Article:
Tennessee Supreme Court to Livestream Oral Arguments Nov. 4-5

November 3, 2020

The Tennessee Supreme Court has six cases set for its November 4–5, 2020 docket. The first five cases will be heard using livestream video conferencing, and the sixth case will be submitted on briefs. The details of the cases are as follows:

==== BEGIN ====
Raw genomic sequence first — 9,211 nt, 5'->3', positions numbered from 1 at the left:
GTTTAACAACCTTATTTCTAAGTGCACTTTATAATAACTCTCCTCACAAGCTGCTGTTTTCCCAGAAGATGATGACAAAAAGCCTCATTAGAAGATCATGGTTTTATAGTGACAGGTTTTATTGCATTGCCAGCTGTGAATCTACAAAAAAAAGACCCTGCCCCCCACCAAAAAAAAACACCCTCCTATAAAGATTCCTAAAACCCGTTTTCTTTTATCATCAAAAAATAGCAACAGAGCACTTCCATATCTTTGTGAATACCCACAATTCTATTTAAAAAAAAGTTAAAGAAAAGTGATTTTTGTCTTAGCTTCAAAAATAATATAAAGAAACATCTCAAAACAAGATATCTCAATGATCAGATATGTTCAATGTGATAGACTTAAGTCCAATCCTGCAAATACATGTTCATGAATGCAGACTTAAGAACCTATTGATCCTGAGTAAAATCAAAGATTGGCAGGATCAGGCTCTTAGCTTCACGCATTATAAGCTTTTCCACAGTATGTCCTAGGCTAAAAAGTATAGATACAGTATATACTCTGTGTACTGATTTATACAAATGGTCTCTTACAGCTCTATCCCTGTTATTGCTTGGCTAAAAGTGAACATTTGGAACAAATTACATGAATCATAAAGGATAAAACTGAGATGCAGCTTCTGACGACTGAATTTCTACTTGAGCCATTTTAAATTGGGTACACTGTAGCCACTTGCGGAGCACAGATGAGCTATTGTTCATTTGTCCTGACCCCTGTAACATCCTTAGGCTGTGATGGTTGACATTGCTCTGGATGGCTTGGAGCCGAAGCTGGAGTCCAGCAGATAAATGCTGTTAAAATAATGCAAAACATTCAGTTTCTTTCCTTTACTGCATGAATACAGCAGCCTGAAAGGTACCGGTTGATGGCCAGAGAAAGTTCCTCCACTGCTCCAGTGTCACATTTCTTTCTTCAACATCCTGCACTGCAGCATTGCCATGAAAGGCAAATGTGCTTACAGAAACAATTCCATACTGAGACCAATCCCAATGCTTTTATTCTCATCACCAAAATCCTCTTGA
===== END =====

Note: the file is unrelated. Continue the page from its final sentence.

• State of Tennessee v. Michael Rimmer – In this appeal, defendant Michael Rimmer challenges his convictions and death sentence arising from the murder of a Memphis motel clerk, Ricci Ellsworth. Following the grant of a new trial from the defendant’s convictions for first-degree murder, aggravated robbery, and theft, a new jury convicted Mr. Rimmer of first-degree murder, felony murder, and aggravated robbery. The trial court then merged the convictions for first-degree murder and felony murder. The jury sentenced Mr. Rimmer to death for the murder conviction, and the trial court sentenced him to eighteen years for the aggravated robbery conviction to be served concurrently with the death sentence. The defendant appealed and raised numerous issues to the Court of Criminal Appeals, including whether his conviction for felony murder violated double jeopardy principles and whether the trial court erred in admitting certain evidence and testimony at trial. The Court of Criminal Appeals held that the conviction for felony murder did not violate double jeopardy principles because Mr. Rimmer was not acquitted of felony murder in his original trial due to the type of jury instructions given by the trial judge. The court also held that the trial court had not committed reversible error related to any evidentiary issues raised. On appeal to the Tennessee Supreme Court, Mr. Rimmer renews each claim raised before the Court of Criminal Appeals and focuses his argument on three primary issues that challenge the trial court’s decisions to admit certain witness testimony at trial. The Tennessee Supreme Court has asked the parties to address four main issues at oral argument: (1) the statutorily mandated death penalty review factors; (2) whether the trial court erred in admitting prior bad acts of the defendant into evidence (3) whether the defendant’s conviction for felony murder violated double jeopardy principles; and (4) whether the trial court erred in denying the defendant’s motion to suppress certain DNA evidence after the State failed to preserve the vehicle from which the evidence was taken. Additionally, Amnesty International of Nashville will argue on behalf of Mr. Rimmer as amicus curiae regarding alleged prosecutorial misconduct in the case and the constitutional prohibition on double jeopardy.